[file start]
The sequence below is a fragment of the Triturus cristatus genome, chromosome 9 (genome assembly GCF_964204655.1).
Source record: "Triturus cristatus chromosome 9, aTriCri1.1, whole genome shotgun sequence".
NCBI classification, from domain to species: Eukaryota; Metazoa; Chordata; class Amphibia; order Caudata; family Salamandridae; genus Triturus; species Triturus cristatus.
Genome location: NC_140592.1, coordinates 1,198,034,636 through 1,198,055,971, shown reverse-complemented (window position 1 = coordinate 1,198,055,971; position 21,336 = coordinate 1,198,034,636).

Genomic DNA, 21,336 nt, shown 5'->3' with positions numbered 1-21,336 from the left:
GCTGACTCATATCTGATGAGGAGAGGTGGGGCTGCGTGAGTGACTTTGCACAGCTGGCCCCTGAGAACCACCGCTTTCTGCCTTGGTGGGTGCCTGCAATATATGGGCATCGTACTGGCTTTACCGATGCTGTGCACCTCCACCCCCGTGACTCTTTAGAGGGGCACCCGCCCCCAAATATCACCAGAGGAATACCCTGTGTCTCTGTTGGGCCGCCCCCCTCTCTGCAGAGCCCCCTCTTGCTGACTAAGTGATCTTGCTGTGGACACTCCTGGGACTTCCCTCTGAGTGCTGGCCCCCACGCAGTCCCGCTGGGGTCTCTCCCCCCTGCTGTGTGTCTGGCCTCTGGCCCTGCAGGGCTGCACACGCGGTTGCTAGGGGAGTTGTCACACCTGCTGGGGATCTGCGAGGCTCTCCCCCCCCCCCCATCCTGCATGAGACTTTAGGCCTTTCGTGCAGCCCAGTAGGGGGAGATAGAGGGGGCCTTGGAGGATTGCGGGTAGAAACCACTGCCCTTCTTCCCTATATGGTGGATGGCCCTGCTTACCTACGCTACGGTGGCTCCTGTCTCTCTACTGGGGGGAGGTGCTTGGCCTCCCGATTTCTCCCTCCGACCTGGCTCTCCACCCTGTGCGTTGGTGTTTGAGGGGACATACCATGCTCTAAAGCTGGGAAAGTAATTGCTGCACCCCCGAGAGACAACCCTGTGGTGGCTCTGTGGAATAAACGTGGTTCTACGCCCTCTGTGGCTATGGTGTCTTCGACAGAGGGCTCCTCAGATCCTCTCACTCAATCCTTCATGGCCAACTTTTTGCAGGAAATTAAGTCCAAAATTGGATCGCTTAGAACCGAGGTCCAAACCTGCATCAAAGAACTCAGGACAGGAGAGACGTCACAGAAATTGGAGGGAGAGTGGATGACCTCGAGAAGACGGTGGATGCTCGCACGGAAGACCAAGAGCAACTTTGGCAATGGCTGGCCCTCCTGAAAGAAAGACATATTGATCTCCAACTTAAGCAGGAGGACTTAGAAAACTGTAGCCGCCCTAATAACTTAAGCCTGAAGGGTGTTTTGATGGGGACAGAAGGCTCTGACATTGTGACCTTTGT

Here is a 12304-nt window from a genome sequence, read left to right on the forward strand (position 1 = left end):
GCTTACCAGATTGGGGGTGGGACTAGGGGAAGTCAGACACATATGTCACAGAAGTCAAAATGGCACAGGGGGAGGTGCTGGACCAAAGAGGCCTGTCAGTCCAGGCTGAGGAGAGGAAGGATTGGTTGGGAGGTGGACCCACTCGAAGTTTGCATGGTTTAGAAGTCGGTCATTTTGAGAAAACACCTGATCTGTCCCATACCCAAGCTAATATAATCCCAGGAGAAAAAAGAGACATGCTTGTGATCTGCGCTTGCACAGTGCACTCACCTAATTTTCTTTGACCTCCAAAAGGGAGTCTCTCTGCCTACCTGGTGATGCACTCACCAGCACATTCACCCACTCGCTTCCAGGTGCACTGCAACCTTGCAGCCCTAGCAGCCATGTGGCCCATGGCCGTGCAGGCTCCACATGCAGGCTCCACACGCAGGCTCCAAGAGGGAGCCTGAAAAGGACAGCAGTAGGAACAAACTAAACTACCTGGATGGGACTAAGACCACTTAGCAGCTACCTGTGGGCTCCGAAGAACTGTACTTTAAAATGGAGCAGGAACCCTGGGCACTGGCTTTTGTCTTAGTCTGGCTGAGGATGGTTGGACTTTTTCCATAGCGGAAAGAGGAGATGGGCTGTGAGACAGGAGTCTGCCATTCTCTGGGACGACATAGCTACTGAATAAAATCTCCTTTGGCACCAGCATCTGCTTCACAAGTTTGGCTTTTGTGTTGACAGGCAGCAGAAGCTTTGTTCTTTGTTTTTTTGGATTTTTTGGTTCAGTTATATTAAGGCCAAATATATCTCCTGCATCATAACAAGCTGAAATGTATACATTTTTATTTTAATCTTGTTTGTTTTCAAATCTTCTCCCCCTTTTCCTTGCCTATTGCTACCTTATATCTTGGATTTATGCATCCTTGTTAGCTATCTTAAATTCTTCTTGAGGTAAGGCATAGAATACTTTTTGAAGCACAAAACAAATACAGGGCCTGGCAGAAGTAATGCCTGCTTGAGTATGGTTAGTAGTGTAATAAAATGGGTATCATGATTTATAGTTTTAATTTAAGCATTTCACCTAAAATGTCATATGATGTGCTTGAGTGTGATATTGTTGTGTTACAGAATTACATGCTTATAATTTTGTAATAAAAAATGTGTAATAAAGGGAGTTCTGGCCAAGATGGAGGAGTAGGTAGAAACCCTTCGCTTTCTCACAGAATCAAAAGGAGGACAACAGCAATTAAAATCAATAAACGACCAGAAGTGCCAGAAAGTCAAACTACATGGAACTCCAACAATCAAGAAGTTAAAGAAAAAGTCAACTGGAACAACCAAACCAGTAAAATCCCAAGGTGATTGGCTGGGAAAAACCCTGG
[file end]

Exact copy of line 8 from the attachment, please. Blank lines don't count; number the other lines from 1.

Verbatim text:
GCTTACCAGATTGGGGGTGGGACTAGGGGAAGTCAGACACATATGTCACAGAAGTCAAAATGGCACAGGGGGAGGTGCTGGACCAAAGAGGCCTGTCAGTCCAGGCTGAGGAGAGGAAGGATTGGTTGGGAGGTGGACCCACTCGAAGTTTGCATGGTTTAGAAGTCGGTCATTTTGAGAAAACACCTGATCTGTCCCATACCCAAGCTAATATAATCCCAGGAGAAAAAAGAGACATGCTTGTGATCTGCGCTTGCACAGTGCACTCACCTAATTTTCTTTGACCTCCAAAAGGGAGTCTCTCTGCCTACCTGGTGATGCACTCACCAGCACATTCACCCACTCGCTTCCAGGTGCACTGCAACCTTGCAGCCCTAGCAGCCATGTGGCCCATGGCCGTGCAGGCTCCACATGCAGGCTCCACACGCAGGCTCCAAGAGGGAGCCTGAAAAGGACAGCAGTAGGAACAAACTAAACTACCTGGATGGGACTAAGACCACTTAGCAGCTACCTGTGGGCTCCGAAGAACTGTACTTTAAAATGGAGCAGGAACCCTGGGCACTGGCTTTTGTCTTAGTCTGGCTGAGGATGGTTGGACTTTTTCCATAGCGGAAAGAGGAGATGGGCTGTGAGACAGGAGTCTGCCATTCTCTGGGACGACATAGCTACTGAATAAAATCTCCTTTGGCACCAGCATCTGCTTCACAAGTTTGGCTTTTGTGTTGACAGGCAGCAGAAGCTTTGTTCTTTGTTTTTTTGGATTTTTTGGTTCAGTTATATTAAGGCCAAATATATCTCCTGCATCATAACAAGCTGAAATGTATACATTTTTATTTTAATCTTGTTTGTTTTCAAATCTTCTCCCCCTTTTCCTTGCCTATTGCTACCTTATATCTTGGATTTATGCATCCTTGTTAGCTATCTTAAATTCTTCTTGAGGTAAGGCATAGAATACTTTTTGAAGCACAAAACAAATACAGGGCCTGGCAGAAGTAATGCCTGCTTGAGTATGGTTAGTAGTGTAATAAAATGGGTATCATGATTTATAGTTTTAATTTAAGCATTTCACCTAAAATGTCATATGATGTGCTTGAGTGTGATATTGTTGTGTTACAGAATTACATGCTTATAATTTTGTAATAAAAAATGTGTAATAAAGGGAGTTCTGGCCAAGATGGAGGAGTAGGTAGAAACCCTTCGCTTTCTCACAGAATCAAAAGGAGGACAACAGCAATTAAAATCAATAAACGACCAGAAGTGCCAGAAAGTCAAACTACATGGAACTCCAACAATCAAGAAGTTAAAGAAAAAGTCAACTGGAACAACCAAACCAGTAAAATCCCAAGGTGATTGGCTGGGAAAAACCCTGG